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Almond Macaroons

Reading Time: 2 minutes

One of my favorite guilty pleasures is watching television programs like Top Chef, Master Chef, and Iron Chef. You might wonder how can a raw foodist enjoy watching these kinds of shows but I find them to be inspirational in regards to the incredible flavor combinations and innovative ideas that these chefs come up with while under so much pressure.

And I’m sure I’m not alone here. There must be some other raw foodies out there who share my enjoyment of these programs. Even Cherie Soria admitted to watching these shows in one of her talks while  I was recently at Living Light doing my raw chef training.

Last week I was watching a chef show involving a cookie competition and one of the judges pointed out that there are actually two types of macaroons. The ones made from coconut are most familiar to Americans, however, the original macaroon was actually based on almonds.

When you refer to macaroons in France or Italy it is the almond version and while the exact origins of these cookies are not known for certain, some historians claim that they were first created in an Italian monastery.

This recipe is somewhat of a marriage between the European and American versions of macaroons with a combination of coconut and almond flour. They are soft and moist with a mild almond flavor but coconut is still the main ingredient here.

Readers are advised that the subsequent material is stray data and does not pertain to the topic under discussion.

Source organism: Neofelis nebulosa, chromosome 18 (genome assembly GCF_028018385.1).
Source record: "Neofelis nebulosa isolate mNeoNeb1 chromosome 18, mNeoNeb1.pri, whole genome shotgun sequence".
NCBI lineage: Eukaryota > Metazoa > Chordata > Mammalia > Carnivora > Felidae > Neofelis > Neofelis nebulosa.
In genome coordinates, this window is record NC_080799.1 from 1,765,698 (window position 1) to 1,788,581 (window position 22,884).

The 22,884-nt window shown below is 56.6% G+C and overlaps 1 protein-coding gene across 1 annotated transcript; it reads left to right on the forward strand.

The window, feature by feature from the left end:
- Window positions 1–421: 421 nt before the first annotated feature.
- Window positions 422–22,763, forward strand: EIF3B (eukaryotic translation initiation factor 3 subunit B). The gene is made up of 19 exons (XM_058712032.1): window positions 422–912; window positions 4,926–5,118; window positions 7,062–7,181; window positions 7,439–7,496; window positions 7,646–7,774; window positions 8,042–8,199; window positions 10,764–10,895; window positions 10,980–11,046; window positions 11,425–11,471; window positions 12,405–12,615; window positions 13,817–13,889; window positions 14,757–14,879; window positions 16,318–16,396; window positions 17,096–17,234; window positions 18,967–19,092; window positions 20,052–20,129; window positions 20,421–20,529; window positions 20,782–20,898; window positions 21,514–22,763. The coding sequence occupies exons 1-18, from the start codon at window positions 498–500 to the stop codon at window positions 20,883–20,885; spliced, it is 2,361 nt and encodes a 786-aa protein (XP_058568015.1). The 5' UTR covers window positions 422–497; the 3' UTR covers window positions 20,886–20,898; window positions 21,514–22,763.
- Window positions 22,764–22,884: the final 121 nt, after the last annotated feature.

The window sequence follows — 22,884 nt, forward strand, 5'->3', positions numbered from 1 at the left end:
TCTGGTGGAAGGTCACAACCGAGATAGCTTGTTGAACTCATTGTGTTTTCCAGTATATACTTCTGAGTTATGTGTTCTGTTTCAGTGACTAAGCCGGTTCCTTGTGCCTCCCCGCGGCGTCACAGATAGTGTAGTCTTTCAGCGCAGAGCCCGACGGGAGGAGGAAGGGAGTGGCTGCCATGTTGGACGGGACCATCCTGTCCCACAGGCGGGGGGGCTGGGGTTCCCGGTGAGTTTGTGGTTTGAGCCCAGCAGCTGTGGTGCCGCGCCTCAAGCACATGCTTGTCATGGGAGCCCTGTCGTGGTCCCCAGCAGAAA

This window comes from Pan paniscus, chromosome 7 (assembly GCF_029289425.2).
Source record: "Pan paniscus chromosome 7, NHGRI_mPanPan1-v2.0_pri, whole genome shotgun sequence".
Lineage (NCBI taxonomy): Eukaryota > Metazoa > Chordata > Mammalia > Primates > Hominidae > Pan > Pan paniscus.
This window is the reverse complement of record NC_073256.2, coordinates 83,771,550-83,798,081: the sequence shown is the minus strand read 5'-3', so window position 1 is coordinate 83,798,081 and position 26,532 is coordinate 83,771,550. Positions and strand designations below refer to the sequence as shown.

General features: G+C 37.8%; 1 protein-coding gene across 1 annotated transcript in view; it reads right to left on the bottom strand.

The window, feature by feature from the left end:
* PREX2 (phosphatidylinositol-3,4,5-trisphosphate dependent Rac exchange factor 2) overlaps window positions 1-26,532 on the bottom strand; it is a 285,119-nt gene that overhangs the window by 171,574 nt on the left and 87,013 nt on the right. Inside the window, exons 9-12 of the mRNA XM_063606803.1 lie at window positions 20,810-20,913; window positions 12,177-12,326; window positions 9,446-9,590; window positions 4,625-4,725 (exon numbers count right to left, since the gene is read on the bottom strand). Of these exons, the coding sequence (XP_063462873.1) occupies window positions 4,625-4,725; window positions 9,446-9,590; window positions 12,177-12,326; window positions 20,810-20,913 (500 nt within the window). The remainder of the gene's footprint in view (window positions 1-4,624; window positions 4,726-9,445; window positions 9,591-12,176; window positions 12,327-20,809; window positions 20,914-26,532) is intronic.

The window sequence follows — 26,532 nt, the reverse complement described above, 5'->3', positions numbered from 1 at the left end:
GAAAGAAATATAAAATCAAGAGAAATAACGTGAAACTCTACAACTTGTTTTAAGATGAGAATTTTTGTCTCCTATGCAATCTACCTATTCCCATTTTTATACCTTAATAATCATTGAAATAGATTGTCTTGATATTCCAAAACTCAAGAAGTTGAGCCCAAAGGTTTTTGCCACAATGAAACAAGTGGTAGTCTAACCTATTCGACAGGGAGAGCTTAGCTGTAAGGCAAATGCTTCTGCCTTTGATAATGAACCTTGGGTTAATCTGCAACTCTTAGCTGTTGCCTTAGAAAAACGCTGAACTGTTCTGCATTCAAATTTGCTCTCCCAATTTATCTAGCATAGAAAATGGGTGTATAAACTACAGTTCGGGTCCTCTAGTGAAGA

They are really easy to make and the actual preparation time is fairly quick, but you will have to be patient while they are in the dehydrator as the delicious aromas are released. Mine took two days to dehydrate!

Almond Macaroons

Makes 2 dozen

2 cups shredded coconut

1 1/2 cups almond flour

3/4 cup maple syrup

1/4 cup coconut oil

1 teaspoon vanilla extract

1/2 teaspoon almond extract

1/4 teaspoon Himalayan salt

Place all ingredients in a large mixing bowl and stir to combine well. Form into cookies of about one tablespoon each ( a measuring spoon or mini ice cream scooper can help to create a nice shape) and place on the dehydrator trays with teflex sheets.

Dehydrate for about 12 hours or overnight then remove the teflex sheets and place onto the mesh trays. Then dehydrate for 24-36 hours longer until they dry to your desired level. They will still remain fairly moist even after a large amount of drying time.

I dried them for 48 hours total, but I am living in Costa Rica, where our humidity levels are high, and I always find I need to adjust dehydrator recipes to allow for longer drying time, so you may not need to dry them for quite that long.

But they are well worth the wait and will keep for a couple of weeks in the fridge and at least a month or two in the freezer, so you may even want to double the recipe so you always have something on hand for an afternoon pick-me-up or for when unexpected guests drop by.

I hope you like them!

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